My concern about the scarcity of Women in Tech – particularly in Legal IT – goes back many years. Not only am I an unapologetic feminist of the old school (i.e I love the male of the species, I have many feminine interests but I believe women should play a full and equal role in society), but effective technology critically depends on team work. An increasing flood of research – and my own observations over many years – clearly demonstrate that gender and ethnically diverse teams significantly out-perform (up to 87%) teams not so constituted.
Our first attempts to encourage women into Legal Tech some 8 years ago came to nothing. The senior women (IT Directors and Heads of IT) were far too busy with the day-job, and lacked the administrative resources to be effective. But the idea stuck, and germinated, even while at the same time, our numbers went down. Some women moved on into other industries, others retired and increasingly, it became hard to recruit female candidates, particularly younger women for number 2 roles (so that they can take up the baton from us, when we moved on). The stats are startling. In our heyday some 10 years ago, 23% of the IT Directors/ Heads of IT in the top 100 law firms were female. Today it is less than 3%.
Every couple of years and applying Moore’s Law, with increasing frequency one of the giants of the tech industry (or their marketing teams) come up with a sexy sounding buzzword or acronym. Very quickly, the latest buzzword will then burn a blazing trail through the tech media, the general press and everyone and their parrot. Before you can say “buzz”, the buzzword is being used without anyone outside a limited circle having the foggiest idea of what it actually means (and feeling slightly embarrassed because everyone else seems to know). A classic case of the Emperor’s New Clothes.
Examples are “cloud”, “AI”, “flexible/agile/smart” working, “digital transformation”, “digital disruption” and heaven help us, “innovation”. Fuzzy terms, unless we stop to define what we actually mean. As importantly, what it means for us, our sector (law firms and law firm technology) and our own practices.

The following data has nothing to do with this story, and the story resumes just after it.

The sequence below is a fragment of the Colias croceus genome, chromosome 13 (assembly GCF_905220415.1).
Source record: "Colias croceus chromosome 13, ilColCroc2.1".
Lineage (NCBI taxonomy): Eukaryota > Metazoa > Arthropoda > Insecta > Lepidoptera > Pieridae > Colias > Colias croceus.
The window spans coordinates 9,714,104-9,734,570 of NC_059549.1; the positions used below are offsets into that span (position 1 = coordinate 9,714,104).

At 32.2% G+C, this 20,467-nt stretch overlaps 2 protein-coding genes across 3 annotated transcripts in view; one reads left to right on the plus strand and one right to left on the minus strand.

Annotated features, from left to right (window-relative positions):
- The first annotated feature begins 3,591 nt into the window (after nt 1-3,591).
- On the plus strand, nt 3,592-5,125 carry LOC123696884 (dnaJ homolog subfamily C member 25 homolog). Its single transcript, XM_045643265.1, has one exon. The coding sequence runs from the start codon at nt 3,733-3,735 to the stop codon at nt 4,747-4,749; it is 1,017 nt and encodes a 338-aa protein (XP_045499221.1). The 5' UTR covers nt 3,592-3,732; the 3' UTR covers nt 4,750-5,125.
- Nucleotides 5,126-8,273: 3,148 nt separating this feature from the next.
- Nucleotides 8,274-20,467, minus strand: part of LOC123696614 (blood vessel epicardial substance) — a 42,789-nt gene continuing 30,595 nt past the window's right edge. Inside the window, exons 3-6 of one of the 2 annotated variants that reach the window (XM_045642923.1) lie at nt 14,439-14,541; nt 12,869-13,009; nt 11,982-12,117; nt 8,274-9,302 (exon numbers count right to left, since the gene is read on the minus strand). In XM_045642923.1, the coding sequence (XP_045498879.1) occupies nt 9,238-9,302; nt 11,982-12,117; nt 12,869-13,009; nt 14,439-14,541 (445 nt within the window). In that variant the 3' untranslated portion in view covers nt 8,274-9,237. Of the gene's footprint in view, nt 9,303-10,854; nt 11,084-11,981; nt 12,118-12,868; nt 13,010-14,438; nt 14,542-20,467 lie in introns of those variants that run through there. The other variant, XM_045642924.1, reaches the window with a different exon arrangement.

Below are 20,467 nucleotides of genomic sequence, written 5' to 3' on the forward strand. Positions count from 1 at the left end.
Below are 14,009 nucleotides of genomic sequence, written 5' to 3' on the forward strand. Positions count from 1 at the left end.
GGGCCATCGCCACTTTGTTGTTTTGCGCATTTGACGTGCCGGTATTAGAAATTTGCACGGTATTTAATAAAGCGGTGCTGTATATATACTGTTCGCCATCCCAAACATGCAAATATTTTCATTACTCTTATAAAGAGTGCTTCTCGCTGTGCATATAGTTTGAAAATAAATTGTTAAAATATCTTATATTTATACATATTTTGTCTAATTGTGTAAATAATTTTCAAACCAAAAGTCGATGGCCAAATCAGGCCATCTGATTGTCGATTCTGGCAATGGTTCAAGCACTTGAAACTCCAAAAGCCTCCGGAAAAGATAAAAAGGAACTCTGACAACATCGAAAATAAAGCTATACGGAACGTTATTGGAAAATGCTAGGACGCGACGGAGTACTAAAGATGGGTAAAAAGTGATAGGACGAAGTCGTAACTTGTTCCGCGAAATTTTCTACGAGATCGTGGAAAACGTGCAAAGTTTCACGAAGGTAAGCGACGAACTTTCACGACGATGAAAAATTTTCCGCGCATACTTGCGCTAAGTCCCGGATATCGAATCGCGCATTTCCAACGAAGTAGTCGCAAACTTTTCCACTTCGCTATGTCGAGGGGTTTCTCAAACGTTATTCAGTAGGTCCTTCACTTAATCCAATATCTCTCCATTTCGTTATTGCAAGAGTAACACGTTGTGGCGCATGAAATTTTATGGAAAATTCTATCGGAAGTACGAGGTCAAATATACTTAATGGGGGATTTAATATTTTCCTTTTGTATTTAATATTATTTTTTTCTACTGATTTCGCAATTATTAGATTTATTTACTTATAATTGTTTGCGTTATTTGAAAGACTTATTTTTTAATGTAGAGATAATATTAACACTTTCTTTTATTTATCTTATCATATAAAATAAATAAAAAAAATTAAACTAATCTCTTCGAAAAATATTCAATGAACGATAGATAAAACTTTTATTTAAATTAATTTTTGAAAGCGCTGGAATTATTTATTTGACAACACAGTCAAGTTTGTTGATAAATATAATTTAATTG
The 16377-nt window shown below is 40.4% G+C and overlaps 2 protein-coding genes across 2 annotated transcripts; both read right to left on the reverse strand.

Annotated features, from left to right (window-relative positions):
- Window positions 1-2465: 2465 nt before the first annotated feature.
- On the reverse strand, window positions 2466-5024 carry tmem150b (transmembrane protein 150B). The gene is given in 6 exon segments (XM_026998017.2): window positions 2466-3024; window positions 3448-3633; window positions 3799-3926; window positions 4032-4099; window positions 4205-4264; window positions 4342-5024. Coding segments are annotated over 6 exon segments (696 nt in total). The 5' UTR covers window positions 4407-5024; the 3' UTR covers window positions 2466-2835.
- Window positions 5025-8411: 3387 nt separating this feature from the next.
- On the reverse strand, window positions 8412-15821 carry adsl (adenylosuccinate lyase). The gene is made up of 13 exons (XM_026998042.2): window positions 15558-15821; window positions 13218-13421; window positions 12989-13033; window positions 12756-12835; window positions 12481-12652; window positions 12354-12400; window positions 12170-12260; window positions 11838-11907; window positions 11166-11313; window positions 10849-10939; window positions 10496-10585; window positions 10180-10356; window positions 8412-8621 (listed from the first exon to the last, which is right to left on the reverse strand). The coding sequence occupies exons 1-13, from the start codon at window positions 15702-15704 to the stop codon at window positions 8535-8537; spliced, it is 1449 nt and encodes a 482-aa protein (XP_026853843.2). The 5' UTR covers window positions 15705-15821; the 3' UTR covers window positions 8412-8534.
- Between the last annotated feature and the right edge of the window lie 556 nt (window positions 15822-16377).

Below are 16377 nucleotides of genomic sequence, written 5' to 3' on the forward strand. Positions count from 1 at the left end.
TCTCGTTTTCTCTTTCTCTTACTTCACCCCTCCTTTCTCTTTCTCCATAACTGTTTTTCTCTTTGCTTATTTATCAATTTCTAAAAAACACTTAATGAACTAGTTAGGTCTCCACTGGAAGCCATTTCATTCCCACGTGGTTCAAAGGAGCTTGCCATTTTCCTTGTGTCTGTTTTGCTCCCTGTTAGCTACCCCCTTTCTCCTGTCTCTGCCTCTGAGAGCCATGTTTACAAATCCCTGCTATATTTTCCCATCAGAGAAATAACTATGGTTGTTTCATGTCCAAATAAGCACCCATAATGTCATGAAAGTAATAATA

HEALTH WARNING – anyone with a technology background: read-on at your own peril but you are not allowed to sneer at our simplistic take on the impenetrable acronyms and fuzzy concepts and jargon that all technologists thrive on.
We attended – and facilitated – at a most informative Legal Practice Management (LPM) event yesterday, where Rupert Collins-White analysed the results of the 2018 Legal IT Landscapes, research aimed specifically at mid-sized law firms. More than 80 firms responded to the survey – the results are probably fairly representative of the market as a whole.
Interestingly enough, there were repeated mentions of, and considerable interest expressed in AI and the “hype” technologies, by far outranking mentions of more “old tech” systems, such as case management, practice management and document management. Most noticeable was the change of focus from the more boring aspects of tech, such as infrastructure and last year’s buzzword, “cloud” and a change of focus to the application layer particularly in areas where business processes can really benefit from technology.